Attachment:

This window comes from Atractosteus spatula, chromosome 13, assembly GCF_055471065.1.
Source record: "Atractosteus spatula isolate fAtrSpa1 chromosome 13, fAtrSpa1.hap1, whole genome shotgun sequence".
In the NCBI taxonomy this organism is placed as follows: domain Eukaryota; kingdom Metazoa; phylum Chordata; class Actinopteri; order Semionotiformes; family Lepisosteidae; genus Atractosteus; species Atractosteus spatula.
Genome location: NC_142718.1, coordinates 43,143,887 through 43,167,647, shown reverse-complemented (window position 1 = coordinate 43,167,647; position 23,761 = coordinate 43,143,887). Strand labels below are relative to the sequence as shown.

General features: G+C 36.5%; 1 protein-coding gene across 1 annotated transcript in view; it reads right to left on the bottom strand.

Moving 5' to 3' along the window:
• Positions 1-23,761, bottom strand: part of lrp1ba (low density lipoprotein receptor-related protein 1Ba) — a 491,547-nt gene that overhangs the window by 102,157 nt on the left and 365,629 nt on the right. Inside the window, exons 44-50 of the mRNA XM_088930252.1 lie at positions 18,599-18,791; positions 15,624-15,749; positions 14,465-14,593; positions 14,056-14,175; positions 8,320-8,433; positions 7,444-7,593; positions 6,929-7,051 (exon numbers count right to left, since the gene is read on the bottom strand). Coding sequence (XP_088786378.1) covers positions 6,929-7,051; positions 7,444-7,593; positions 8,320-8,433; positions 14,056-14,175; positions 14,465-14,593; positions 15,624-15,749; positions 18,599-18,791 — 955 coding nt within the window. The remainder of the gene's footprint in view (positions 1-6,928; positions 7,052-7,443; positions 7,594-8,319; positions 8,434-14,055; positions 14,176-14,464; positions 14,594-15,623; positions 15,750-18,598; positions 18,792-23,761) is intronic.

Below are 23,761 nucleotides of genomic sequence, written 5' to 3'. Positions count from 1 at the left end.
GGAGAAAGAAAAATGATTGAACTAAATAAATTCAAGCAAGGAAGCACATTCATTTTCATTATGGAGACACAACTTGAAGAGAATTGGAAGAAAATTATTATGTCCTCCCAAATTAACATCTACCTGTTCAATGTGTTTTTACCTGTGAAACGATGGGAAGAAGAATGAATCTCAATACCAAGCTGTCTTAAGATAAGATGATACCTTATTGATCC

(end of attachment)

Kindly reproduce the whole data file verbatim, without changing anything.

This window comes from Atractosteus spatula, chromosome 13, assembly GCF_055471065.1.
Source record: "Atractosteus spatula isolate fAtrSpa1 chromosome 13, fAtrSpa1.hap1, whole genome shotgun sequence".
In the NCBI taxonomy this organism is placed as follows: domain Eukaryota; kingdom Metazoa; phylum Chordata; class Actinopteri; order Semionotiformes; family Lepisosteidae; genus Atractosteus; species Atractosteus spatula.
Genome location: NC_142718.1, coordinates 43,143,887 through 43,167,647, shown reverse-complemented (window position 1 = coordinate 43,167,647; position 23,761 = coordinate 43,143,887). Strand labels below are relative to the sequence as shown.

General features: G+C 36.5%; 1 protein-coding gene across 1 annotated transcript in view; it reads right to left on the bottom strand.

Moving 5' to 3' along the window:
• Positions 1-23,761, bottom strand: part of lrp1ba (low density lipoprotein receptor-related protein 1Ba) — a 491,547-nt gene that overhangs the window by 102,157 nt on the left and 365,629 nt on the right. Inside the window, exons 44-50 of the mRNA XM_088930252.1 lie at positions 18,599-18,791; positions 15,624-15,749; positions 14,465-14,593; positions 14,056-14,175; positions 8,320-8,433; positions 7,444-7,593; positions 6,929-7,051 (exon numbers count right to left, since the gene is read on the bottom strand). Coding sequence (XP_088786378.1) covers positions 6,929-7,051; positions 7,444-7,593; positions 8,320-8,433; positions 14,056-14,175; positions 14,465-14,593; positions 15,624-15,749; positions 18,599-18,791 — 955 coding nt within the window. The remainder of the gene's footprint in view (positions 1-6,928; positions 7,052-7,443; positions 7,594-8,319; positions 8,434-14,055; positions 14,176-14,464; positions 14,594-15,623; positions 15,750-18,598; positions 18,792-23,761) is intronic.

Below are 23,761 nucleotides of genomic sequence, written 5' to 3'. Positions count from 1 at the left end.
GGAGAAAGAAAAATGATTGAACTAAATAAATTCAAGCAAGGAAGCACATTCATTTTCATTATGGAGACACAACTTGAAGAGAATTGGAAGAAAATTATTATGTCCTCCCAAATTAACATCTACCTGTTCAATGTGTTTTTACCTGTGAAACGATGGGAAGAAGAATGAATCTCAATACCAAGCTGTCTTAAGATAAGATGATACCTTATTGATCC